- Granita. In Sicily, summer is synonymous with granita, a semi-frozen dessert made from sugar, water, and lemons. It’s the perfect treat on a warm summer day.
San Vito lo Capo
San Vito lo Capo has one of the island’s most famous beaches. It is a small, rustic beachside town on the northwest tip of Sicily, about an hour drive from Trapani. It has a natural half moon bay, overlooked by Mount Monaco. San Vito has a lovely pedestrian main street full of restaurants, gelaterias, and shops catering to the tourist crowd. We spent two days enjoying the beach, swimming and just relaxing on the white sand beach. The water is crystal clear and there are plenty of water sports to enjoy. In my opinion it is the perfect town to choose if you’re looking for a relaxing, beach vacation.
Things to see in San Vito lo Capo:
- Santuario di San Vito la Capo. The history of this little town goes back to Roman times when in the 4th century a place of worship was built where the fortress/church of the sanctuary of San Vito now sits. This imposing stone fortress/church was built by the Normans in the middle ages and can still be visited today.
Things to do in San Vito lo Capo:
- The beach of San Vito – The beach is the highlight of this picturesque town. It’s white sand and aqua blue clear water is so inviting. You can rent two beach lounge chairs and an umbrella for 15-25 euros (they also offer cheaper weekly rates). Kayak, paddleboard, and boat rentals are available and are affordable. We paid 11 euros for an hour paddleboard rental.
- Zingaro Nature Reserve – Created in 1981, this 7k stretch of unspoiled coast boasts the most beautiful coves and grottos in Sicily. From the harbor of town, many local companies offer boat day trips to visit the national marine reserve. If you prefer to drive, you can park at the entrance and hike from cove to cove. There is a small entrance fee of 5 euro per person.
What to eat in San Vito lo Capo:
- Couscous is a specialty of San Vito. In fact, every September the town hosts an international couscous festival where chefs from all over the world compete. Sicilian couscous is cooked for hours and served with either chunks of fish or fried seafood medley (calamari, shrimp, octopus). It’s served with a delicious fish broth that you pour over the couscous. It’s a unique and delicious dish!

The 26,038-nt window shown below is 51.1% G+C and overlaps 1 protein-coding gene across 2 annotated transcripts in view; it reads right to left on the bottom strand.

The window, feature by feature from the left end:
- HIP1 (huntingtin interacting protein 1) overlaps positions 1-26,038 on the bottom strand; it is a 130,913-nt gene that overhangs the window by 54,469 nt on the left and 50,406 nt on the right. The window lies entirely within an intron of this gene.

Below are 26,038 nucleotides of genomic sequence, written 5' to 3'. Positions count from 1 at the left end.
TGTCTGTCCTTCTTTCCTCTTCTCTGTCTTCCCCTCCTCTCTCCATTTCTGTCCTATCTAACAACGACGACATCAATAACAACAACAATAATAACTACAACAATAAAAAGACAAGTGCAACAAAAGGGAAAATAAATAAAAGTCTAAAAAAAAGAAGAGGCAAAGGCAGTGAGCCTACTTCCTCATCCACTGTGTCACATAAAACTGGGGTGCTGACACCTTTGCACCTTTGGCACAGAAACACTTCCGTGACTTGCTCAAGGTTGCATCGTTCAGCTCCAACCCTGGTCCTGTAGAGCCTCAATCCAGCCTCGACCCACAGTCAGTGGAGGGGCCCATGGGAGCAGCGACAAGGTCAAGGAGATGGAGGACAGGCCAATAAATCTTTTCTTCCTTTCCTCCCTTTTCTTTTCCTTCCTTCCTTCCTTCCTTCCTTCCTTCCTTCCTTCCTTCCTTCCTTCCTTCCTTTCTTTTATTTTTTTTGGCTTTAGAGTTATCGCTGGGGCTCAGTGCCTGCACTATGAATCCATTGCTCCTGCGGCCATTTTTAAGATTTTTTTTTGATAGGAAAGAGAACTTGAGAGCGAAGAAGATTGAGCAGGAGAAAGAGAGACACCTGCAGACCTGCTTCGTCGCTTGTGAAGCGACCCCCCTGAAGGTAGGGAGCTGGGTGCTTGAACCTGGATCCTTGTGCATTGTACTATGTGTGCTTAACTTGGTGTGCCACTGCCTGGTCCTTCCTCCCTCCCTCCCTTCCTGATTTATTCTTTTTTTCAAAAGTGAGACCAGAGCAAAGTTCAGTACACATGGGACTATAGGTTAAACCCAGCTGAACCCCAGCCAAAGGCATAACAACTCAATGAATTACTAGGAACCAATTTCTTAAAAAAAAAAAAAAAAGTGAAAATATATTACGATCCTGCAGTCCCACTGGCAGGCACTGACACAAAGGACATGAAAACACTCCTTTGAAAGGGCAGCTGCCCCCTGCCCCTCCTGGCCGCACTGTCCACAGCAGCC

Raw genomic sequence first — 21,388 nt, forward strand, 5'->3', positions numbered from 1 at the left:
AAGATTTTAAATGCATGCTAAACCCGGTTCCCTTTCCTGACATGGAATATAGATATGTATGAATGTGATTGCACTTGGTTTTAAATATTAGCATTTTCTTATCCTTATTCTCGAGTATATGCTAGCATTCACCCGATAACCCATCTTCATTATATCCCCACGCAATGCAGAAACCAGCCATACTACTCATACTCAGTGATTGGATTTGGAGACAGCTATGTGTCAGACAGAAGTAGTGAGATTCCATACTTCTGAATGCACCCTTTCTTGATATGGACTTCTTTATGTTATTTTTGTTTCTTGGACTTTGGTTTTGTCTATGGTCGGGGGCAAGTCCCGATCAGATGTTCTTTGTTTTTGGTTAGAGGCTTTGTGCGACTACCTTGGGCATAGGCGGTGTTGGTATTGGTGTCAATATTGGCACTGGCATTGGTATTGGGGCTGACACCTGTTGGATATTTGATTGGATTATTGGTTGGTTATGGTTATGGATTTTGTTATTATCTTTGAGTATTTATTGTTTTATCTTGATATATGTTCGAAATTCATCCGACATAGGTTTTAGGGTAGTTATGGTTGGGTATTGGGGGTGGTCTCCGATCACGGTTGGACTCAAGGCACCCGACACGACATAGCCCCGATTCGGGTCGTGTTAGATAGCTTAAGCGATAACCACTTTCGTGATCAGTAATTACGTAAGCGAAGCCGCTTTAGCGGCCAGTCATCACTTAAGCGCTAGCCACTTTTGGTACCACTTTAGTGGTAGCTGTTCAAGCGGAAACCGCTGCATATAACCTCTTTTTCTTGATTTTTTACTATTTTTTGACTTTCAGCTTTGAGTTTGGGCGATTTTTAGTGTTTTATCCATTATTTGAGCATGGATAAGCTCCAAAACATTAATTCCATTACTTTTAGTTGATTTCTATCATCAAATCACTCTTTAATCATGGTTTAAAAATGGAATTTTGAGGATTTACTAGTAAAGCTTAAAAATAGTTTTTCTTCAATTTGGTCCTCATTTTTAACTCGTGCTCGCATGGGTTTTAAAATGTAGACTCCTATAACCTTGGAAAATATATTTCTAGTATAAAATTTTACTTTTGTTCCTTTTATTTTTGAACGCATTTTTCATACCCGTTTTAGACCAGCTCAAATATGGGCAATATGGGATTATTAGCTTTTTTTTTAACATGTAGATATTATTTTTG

The town of Erice sits atop Mount Erice above Trapani. Founded by the Phoenicians then inhabited by the Greeks, it was a sacred place to the Greeks as many would make their way there to worship at the temple of Venus. Today, the town is an example of medieval architecture with part of the city walls still intact. It’s a beautiful town that looks like it has been frozen in time. We strolled down the cobblestone streets and tried to imagine what it must have been like to live in one of the picturesque stone houses.
Things to see in Erice:
- Duomo e Torre di Federico (Cathedral and Frederick’s Tower) – There are various churches to visit, the best being the Chiesa Madre and neighboring tower built in the 13th century.
- Castello Venere (Venere Castle) – Built by the Normans in the 12th century it can be visited for a small fee. It’s amazing to me that this castle was built on the site of the Temple of Venus (Aphrodite). Other than the walls, not much of the castle remains but the views from the castle wall are astounding.
- Torre Pepoli (Pepoli Tower) – Built in the 1800s as a meeting place for culture and arts, it’s now a museum and observatory.
- “Walk around Erice Route” – Pick up a map at the tourist office and take a self-guided walk around the town to see the most historic sites.
To get there you can either drive, which is a hair raising experience or take the cable car. Unfortunately, for us, the cable car was closed due to COVID restrictions so we had to brave the narrow, windy road up the mountain. My cool-as-a-cucumber husband endured my sighs and gasps as we drove and in the end, I lived to see Erice.